The Stanley Random Chess Files

Understanding l'Úchange de conseil and l'Úchange de couleur

Stanley Random Chess has developed many fascinating traditions over the course of history. This article introduces some of the traditional practices associated with the completion of every Set.

Under the tradition of l'Úchange de conseil, the board is turned around at the end of every Set (every ten moves), and both players switch sides in order to eliminate any seating advantage. For example, with the eleventh move, the First Set of play is officially completed (after move 10), and a game of SR Chess commences the Second Set of play. At this point the board is turned around, with both players switching sides to reduce any possible advantage due to seating position. Naturally it is impossible to implement this over the internet, and players can be slightly advantaged by this limitation.

To eliminate colour advantage, the French have developed a tradition where the players also exchange the black and white pieces after every Set. This tradition (referred to in SR Chess circles with the term l'Úchange de couleur) is said to eliminate any advantage that might be mentally associated with a certain colour. Note that the board and piece position does not change, but merely the colour of the player's pieces. Due to technological limitations, has not yet been able to implement "l'Úchange de couleur" at this point, but funding has just been received from the French government to allow a team of fifteen programmers to begin this important project.

Of historical interest is that the French "l'Úchange de couleur" tradition (exchanging colours at the end of the First Set of ten moves) became popular in England when the French SR Chess WGM Marie Antoinette Lautier married into the Stanley family in 1885. Marie brought the "l'Úchange de couleur" tradition with her to England, where it had an immediate influence on cricket. At that time, the French "l'Úchange de couleur" practice included stopping for a 40 minute tea break after the First, Second and Third Set. Both players were provided with tea and cucumber sandwiches, or - if their religious beliefs forbade cucumber sandwiches - milk and cookies. This practice was immediately adopted in cricket, and is still evident in the lunch and tea breaks common to modern day Test Cricket, although it is not common knowledge that this practice originates with SR Chess.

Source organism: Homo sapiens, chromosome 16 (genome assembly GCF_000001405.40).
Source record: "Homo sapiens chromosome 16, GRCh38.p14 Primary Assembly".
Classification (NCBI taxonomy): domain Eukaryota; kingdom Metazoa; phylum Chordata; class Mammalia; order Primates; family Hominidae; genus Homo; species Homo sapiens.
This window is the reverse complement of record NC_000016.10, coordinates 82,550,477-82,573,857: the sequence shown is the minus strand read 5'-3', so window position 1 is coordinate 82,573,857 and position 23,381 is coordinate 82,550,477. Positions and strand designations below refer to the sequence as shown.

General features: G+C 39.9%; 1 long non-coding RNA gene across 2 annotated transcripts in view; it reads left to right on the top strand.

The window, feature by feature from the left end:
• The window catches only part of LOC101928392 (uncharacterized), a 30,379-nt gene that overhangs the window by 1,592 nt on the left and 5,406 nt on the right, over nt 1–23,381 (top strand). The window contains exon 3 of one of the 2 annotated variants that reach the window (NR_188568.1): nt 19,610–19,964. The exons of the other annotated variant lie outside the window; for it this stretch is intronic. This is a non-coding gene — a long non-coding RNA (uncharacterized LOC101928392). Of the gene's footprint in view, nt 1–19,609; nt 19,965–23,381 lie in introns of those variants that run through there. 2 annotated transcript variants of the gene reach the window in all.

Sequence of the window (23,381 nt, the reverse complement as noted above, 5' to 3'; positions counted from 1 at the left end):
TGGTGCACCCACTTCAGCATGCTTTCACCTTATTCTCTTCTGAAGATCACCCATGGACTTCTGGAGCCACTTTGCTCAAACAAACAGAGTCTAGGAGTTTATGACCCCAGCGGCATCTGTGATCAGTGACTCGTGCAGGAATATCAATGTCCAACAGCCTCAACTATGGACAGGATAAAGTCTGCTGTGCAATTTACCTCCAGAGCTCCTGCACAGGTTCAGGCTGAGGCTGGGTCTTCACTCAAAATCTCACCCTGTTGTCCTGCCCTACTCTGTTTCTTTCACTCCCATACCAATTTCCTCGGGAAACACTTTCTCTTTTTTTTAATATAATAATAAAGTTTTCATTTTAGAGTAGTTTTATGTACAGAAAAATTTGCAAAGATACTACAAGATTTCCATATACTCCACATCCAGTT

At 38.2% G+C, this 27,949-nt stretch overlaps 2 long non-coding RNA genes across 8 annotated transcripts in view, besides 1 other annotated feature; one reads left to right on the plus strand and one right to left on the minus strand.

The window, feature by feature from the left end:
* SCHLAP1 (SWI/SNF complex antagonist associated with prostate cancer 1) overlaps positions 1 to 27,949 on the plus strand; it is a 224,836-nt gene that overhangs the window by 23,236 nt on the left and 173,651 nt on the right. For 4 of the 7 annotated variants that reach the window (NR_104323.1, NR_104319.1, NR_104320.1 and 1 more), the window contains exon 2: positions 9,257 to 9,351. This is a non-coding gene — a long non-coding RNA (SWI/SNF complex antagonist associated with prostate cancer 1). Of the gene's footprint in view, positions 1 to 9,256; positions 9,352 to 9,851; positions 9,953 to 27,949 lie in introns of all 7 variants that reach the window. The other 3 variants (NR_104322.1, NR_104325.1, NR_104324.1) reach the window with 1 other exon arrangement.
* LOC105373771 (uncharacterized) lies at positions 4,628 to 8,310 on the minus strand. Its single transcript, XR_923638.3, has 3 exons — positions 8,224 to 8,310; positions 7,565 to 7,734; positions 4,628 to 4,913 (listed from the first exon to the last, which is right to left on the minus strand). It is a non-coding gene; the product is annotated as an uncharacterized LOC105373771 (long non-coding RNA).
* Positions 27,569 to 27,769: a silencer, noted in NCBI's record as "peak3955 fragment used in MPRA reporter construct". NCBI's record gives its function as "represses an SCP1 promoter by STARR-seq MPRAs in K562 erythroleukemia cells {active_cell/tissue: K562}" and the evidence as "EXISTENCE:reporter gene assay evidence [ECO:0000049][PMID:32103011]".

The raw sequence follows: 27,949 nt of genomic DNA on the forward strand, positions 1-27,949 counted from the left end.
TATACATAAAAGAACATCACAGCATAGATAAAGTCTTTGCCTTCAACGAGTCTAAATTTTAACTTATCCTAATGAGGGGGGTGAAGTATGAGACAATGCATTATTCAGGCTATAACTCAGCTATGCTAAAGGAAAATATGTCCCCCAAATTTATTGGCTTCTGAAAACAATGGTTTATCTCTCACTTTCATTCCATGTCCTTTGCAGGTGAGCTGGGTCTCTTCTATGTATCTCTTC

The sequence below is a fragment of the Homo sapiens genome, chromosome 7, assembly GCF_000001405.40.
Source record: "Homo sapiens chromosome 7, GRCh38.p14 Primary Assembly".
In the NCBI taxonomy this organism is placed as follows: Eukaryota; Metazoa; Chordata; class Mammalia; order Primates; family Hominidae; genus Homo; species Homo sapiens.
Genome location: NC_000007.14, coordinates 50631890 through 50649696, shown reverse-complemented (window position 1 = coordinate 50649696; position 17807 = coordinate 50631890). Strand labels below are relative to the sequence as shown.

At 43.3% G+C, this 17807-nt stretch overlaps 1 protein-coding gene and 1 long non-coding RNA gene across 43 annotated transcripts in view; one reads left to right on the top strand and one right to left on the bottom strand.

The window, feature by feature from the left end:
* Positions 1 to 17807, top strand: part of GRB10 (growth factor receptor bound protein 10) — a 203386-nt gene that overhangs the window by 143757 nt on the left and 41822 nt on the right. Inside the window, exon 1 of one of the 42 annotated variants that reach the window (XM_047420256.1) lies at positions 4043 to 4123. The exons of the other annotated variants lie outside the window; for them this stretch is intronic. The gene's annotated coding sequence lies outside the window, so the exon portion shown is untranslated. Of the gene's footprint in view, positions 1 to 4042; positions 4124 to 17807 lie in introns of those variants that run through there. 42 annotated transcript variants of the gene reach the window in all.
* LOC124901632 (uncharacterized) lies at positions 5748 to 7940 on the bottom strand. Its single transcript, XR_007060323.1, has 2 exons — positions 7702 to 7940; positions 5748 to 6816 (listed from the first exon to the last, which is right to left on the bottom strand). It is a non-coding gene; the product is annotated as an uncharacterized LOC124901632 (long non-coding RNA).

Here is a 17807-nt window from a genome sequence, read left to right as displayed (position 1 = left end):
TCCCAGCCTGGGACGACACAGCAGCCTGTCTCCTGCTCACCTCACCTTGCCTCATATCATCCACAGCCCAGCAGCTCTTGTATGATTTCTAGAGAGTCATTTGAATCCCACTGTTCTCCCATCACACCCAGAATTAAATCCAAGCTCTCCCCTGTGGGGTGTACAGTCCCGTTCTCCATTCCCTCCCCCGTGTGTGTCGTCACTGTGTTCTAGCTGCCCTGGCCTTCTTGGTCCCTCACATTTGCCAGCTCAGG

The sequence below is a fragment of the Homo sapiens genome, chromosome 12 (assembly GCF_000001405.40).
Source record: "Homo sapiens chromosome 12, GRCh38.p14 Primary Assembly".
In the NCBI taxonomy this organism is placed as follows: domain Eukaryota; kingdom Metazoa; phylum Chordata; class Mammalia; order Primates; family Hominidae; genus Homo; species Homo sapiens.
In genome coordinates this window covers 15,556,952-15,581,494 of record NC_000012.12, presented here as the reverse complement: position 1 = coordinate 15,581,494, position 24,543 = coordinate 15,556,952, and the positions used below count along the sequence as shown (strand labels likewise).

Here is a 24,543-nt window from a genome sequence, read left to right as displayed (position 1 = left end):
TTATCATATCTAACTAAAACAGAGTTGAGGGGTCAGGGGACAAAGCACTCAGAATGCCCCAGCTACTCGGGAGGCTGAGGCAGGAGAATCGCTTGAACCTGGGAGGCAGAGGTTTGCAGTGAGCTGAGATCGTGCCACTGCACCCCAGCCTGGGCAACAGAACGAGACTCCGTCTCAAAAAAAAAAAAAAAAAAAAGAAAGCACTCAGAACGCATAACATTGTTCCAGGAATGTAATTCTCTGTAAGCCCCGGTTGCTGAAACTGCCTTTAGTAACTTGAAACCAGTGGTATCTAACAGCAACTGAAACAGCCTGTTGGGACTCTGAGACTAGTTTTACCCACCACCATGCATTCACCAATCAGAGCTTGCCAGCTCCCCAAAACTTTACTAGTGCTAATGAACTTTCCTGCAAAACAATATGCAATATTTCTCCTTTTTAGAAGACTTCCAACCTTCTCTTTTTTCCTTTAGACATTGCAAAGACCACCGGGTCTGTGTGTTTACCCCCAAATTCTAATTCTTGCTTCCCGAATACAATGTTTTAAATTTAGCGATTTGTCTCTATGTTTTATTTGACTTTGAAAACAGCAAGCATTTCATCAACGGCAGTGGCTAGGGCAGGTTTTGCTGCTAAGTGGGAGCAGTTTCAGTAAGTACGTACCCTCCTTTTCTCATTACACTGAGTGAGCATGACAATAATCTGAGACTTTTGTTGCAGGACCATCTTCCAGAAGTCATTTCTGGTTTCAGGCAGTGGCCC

Former International cricketer Ian Botham is currently working on a book on the subject, entitled "Test Cricket's Silent Debt: The Influence of 19th Century Stanley Random Chess on Modern Cricket." I recently received an advance copy of his manuscript to scrutinize for historical accuracy. In the fifteen chapter, "On Uniforms", Botham notes that Test cricket's practice of wearing white clothing also originates with SR Chess, since French SR Chess players were expected to wear uniforms that matched the colour of their pieces. Botham argues rather persuasively that to be consistent with original SR Chess traditions, one cricket team should be dressed in black, as was originally the case with SR Chess, and that the two teams should exchange uniforms during the lunch and tea breaks, in the true spirit of the "l'Úchange de couleur" tradition. Botham believes the uniform exchange would also promote a greater harmony among players, particularly in international Test series between India and Pakistan. The idea certainly has merit, although it must be admitted that modern SR Chess no longer retains all these traditions about uniform. Note that no tea breaks may be taken once VH Conditions come into effect after the Third Set.

SR Chess GM Gregory Topov

Posted Tuesday - 2006-04-04 - 12:07:25 EST
by Staff Reporter Verdra H. Ciretop in Toronto
All Rights Unreserved - Loof Lirpa Publishing
Text may be freely copied & redistributed

Article Archive

Hosted by